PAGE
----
For CIO’s and IT governance committees the fallacy of planning introduces several forms of risk into IT decision-making that must be mitigated and documented in the enterprise risk management plan and every project risk management plan . The accuracy and reliability of a project’s total cost of ownership (TCO), return on investment (ROI), and internal rate of return (IRR) are all areas where gross errors can occur as a result of innumeracy. By themselves, an error in any one of these could be enough to make a bad project look good supporting approval ahead of others. When combined with errors in the estimates of financial and human resources required, project duration, or the risk management plan estimates things can really go bad.
Unfortunately, innumeracy affects other aspects of IT governance and decision making when it comes to effective portfolio management of the initiatives coming out developing IT strategic plans in support of business strategy. This includes any of the plan’s component parts like a focused technology plan or application portfolio management plan where importance of statistics and probabilities cannot be overstated. Similarly, the security plan and risk management plan depend heavily on developing defensible likelihood, probabilities and statistics.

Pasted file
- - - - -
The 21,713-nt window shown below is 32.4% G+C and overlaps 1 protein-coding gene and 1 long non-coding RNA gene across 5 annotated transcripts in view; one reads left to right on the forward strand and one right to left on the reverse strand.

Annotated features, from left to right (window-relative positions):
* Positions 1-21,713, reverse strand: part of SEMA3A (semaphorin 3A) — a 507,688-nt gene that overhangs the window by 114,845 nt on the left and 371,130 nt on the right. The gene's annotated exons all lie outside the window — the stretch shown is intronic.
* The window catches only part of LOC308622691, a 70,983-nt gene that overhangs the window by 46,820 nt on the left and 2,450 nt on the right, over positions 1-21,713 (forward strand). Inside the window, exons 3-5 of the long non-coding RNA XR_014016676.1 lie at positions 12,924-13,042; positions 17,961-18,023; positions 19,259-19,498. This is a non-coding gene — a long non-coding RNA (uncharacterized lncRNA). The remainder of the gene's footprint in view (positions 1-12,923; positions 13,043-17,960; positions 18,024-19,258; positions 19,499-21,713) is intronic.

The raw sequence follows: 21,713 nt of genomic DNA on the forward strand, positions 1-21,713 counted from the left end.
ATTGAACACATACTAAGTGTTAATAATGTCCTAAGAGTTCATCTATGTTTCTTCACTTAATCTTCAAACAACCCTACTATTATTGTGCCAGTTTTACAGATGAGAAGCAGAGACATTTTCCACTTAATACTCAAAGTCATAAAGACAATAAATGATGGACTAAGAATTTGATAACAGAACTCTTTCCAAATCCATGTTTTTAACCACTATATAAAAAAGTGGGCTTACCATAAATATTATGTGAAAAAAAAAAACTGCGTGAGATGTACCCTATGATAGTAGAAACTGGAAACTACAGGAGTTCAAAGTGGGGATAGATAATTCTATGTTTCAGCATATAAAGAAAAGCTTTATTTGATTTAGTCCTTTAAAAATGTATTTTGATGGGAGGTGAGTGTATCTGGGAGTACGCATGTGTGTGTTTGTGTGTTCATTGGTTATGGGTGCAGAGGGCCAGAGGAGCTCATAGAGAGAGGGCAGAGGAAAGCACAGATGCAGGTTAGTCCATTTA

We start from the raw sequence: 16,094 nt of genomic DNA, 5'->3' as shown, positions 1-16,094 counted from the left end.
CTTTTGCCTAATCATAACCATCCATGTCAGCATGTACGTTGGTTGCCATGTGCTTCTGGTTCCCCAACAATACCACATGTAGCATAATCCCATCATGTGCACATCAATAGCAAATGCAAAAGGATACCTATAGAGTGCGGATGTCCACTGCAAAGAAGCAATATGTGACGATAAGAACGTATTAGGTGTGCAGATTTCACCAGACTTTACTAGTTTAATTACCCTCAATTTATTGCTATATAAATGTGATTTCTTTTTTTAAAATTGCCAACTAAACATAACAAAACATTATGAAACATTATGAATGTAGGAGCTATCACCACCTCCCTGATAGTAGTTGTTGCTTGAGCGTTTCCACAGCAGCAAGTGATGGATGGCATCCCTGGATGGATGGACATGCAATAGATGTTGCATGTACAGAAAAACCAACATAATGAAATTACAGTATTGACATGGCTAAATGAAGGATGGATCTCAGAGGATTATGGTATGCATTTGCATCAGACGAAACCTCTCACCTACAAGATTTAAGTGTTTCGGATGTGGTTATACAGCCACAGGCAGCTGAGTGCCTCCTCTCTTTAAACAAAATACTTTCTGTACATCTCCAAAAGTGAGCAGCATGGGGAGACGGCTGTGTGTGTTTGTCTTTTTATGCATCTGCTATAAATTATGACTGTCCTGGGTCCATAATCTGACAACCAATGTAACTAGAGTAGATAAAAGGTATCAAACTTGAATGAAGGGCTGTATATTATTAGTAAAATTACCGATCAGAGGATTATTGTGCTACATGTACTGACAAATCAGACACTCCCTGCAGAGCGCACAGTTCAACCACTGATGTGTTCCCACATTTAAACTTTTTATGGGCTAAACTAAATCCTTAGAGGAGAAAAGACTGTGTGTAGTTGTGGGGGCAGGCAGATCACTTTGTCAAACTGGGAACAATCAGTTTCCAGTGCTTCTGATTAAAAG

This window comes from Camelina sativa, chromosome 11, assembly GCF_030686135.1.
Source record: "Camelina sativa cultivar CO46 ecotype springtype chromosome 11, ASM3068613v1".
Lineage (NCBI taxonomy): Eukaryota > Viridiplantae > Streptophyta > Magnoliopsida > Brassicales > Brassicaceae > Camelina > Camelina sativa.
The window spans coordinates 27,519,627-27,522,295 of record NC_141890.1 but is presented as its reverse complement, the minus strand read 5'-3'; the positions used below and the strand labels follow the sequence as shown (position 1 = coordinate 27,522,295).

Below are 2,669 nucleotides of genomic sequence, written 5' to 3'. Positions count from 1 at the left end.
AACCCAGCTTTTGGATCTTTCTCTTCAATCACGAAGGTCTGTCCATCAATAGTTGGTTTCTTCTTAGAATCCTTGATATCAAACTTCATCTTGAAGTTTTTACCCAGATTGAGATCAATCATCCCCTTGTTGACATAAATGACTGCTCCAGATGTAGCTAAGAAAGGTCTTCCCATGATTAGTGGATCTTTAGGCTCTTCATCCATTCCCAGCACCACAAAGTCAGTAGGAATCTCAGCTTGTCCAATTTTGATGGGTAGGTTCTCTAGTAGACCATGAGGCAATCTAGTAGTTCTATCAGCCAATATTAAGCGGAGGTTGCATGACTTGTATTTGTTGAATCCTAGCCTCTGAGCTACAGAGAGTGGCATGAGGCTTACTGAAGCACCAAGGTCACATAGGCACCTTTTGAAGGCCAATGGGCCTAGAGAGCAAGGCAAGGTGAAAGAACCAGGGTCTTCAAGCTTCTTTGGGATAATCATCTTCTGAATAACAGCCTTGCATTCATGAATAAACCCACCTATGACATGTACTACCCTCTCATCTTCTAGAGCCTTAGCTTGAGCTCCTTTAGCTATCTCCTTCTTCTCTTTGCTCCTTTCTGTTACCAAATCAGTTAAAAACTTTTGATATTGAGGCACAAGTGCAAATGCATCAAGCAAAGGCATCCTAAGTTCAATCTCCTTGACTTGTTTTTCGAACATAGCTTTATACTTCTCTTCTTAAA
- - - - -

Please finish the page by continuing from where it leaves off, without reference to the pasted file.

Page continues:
Perhaps you find this interesting but since you were great at math and you’re one of those people whose resume says something like “….completes projects on time and on budget…” you think this doesn’t apply to you. Well, industry data collected over many years on IT project failures by the Standish Group , McKinsey and others demonstrates only 34% of projects are successful while 15% are failures leaving the remaining 51% as challenged where success is defined as on time, on budget and the expected outcome is delivered.
That is quite a disconnect from the on time and on budget crowd whose portfolio management system reveals a different story. This is the core evidence of the planning fallacy which must be addressed by every CIO’s quality control plan. We think we are better than we are – another cognitive bias.